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Patterns of motor and non-motor features in Parkinson’s disease
  1. Stephanie M van Rooden (s.m.van_rooden{at}lumc.nl)
  1. Leiden University Medical Center, Netherlands
    1. Martine Visser (m.visser{at}lumc.nl)
    1. Leiden University Medical Center, Netherlands
      1. Dagmar Verbaan (d.verbaan{at}lumc.nl)
      1. Leiden University Medical Center, Netherlands
        1. J Marinus (j.marinus{at}lumc.nl)
        1. Leiden University Medical Center, Netherlands
          1. Bob Van Hilten (j.j.van_hilten{at}lumc.nl)
          1. Leiden University Medical Center, Netherlands

            Abstract

            Objective: To evaluate the presence and nature of patterns of coherency among the motor and non-motor domains in Parkinson’s disease (PD) and to examine which clinical parameters are related to the potential patterns.

            Methods: A cohort of 397 PD patients was randomly divided into two samples. Exploratory factor analysis (EFA) was performed on the motor and non-motor symptoms in PD in the first sample. Findings of the EFA were used to construct a model which was tested in the second sample by confirmatory factor analysis. Multiple regression analyses on the resulting factors were performed to evaluate the influence of clinical parameters upon these factors.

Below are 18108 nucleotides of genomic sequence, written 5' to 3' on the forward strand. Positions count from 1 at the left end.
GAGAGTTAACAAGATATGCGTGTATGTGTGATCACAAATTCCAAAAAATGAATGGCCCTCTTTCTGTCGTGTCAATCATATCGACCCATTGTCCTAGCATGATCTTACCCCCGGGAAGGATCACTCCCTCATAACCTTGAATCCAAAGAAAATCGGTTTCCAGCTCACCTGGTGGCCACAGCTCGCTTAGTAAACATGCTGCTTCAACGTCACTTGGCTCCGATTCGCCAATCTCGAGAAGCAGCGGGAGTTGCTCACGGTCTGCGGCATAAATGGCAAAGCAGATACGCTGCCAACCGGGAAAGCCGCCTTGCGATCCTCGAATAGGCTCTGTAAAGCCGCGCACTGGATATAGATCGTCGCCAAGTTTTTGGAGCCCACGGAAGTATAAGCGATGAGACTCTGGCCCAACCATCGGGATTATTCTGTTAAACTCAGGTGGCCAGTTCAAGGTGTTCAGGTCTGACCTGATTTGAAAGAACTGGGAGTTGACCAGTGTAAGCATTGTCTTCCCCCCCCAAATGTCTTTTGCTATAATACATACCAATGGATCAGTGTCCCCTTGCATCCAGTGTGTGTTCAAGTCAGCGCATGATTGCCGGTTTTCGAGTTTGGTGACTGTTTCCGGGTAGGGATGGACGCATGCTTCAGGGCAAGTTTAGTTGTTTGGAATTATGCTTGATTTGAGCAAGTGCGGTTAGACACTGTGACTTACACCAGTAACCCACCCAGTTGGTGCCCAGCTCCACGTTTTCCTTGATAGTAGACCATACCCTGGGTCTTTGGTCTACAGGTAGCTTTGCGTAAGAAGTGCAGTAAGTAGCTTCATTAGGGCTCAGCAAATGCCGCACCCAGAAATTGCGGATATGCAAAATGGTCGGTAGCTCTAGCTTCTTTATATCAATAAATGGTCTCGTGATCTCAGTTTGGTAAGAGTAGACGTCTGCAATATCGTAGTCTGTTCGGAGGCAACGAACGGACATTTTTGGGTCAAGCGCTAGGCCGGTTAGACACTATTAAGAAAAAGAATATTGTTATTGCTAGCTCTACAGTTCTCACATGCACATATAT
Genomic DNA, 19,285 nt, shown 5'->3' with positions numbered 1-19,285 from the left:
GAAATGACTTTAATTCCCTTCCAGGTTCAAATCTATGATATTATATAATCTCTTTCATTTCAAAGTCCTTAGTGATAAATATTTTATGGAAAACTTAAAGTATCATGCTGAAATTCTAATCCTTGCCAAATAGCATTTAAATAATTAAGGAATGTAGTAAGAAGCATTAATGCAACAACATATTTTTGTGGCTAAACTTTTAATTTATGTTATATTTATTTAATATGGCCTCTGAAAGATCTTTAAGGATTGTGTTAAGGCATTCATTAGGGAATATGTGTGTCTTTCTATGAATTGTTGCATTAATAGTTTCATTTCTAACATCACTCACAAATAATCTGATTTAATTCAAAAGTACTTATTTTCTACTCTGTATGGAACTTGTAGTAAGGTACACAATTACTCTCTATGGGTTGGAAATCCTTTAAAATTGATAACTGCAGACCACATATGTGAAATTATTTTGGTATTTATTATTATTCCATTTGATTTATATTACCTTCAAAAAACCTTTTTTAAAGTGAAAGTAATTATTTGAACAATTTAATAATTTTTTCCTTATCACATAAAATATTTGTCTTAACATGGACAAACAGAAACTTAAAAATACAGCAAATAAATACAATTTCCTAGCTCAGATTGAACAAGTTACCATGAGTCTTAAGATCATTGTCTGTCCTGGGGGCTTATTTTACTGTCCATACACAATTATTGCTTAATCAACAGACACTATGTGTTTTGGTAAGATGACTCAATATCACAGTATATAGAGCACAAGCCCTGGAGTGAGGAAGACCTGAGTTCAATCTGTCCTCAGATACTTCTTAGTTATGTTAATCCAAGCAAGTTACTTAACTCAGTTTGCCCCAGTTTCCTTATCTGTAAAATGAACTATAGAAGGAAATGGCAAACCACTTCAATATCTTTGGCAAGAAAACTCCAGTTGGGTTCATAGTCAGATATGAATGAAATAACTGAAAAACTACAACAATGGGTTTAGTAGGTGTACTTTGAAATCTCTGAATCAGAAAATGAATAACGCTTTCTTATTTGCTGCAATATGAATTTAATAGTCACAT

Results: Four factors were identified. The first and strongest factor (cognitive impairment, autonomic dysfunction, psychotic symptoms, depression, daytime sleepiness, and axial symptoms) reflected advancing disease. Another factor largely reflected motor complications of therapy and was related to dopaminergic medication. The other two factors reflected sleep/depression and tremor/bradykinesia/rigidity, and were only marginally related to disease severity or medication.

            Conclusions: The motor and non-motor features in PD can be characterized by four distinct patterns of coherency, which provide insight in the contributions of the primary disease process and anti-parkinsonian medication to the broad clinical spectrum of PD. One factor, consisting of predominantly non-motor symptoms together with axial features, clearly reflected disease severity and may provide a new basis for monitoring disease progression in PD.

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